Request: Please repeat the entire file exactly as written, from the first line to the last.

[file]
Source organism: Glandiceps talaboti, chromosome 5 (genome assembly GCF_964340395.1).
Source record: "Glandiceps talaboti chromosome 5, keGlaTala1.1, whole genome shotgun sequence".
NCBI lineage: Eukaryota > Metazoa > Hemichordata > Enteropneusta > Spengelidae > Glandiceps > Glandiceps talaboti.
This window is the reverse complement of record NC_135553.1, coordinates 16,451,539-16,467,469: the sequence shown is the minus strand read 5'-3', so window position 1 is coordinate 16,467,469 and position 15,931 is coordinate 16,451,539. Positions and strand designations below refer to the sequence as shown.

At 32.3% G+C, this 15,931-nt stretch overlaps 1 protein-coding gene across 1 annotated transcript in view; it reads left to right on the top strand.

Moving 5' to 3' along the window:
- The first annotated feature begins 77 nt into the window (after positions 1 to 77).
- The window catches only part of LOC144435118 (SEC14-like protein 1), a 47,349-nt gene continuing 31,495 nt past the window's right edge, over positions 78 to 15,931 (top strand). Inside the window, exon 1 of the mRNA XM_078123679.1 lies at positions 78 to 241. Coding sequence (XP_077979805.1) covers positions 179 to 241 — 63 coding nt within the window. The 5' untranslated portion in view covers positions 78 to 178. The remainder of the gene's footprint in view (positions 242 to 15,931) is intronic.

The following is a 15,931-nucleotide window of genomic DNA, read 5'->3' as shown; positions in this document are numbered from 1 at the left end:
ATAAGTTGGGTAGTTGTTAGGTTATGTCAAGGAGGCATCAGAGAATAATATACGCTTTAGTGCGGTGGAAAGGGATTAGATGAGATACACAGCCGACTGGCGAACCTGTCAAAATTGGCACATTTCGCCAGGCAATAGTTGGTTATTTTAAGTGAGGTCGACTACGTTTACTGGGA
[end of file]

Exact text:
Source organism: Glandiceps talaboti, chromosome 5 (genome assembly GCF_964340395.1).
Source record: "Glandiceps talaboti chromosome 5, keGlaTala1.1, whole genome shotgun sequence".
NCBI lineage: Eukaryota > Metazoa > Hemichordata > Enteropneusta > Spengelidae > Glandiceps > Glandiceps talaboti.
This window is the reverse complement of record NC_135553.1, coordinates 16,451,539-16,467,469: the sequence shown is the minus strand read 5'-3', so window position 1 is coordinate 16,467,469 and position 15,931 is coordinate 16,451,539. Positions and strand designations below refer to the sequence as shown.

At 32.3% G+C, this 15,931-nt stretch overlaps 1 protein-coding gene across 1 annotated transcript in view; it reads left to right on the top strand.

Moving 5' to 3' along the window:
- The first annotated feature begins 77 nt into the window (after positions 1 to 77).
- The window catches only part of LOC144435118 (SEC14-like protein 1), a 47,349-nt gene continuing 31,495 nt past the window's right edge, over positions 78 to 15,931 (top strand). Inside the window, exon 1 of the mRNA XM_078123679.1 lies at positions 78 to 241. Coding sequence (XP_077979805.1) covers positions 179 to 241 — 63 coding nt within the window. The 5' untranslated portion in view covers positions 78 to 178. The remainder of the gene's footprint in view (positions 242 to 15,931) is intronic.

The following is a 15,931-nucleotide window of genomic DNA, read 5'->3' as shown; positions in this document are numbered from 1 at the left end:
ATAAGTTGGGTAGTTGTTAGGTTATGTCAAGGAGGCATCAGAGAATAATATACGCTTTAGTGCGGTGGAAAGGGATTAGATGAGATACACAGCCGACTGGCGAACCTGTCAAAATTGGCACATTTCGCCAGGCAATAGTTGGTTATTTTAAGTGAGGTCGACTACGTTTACTGGGA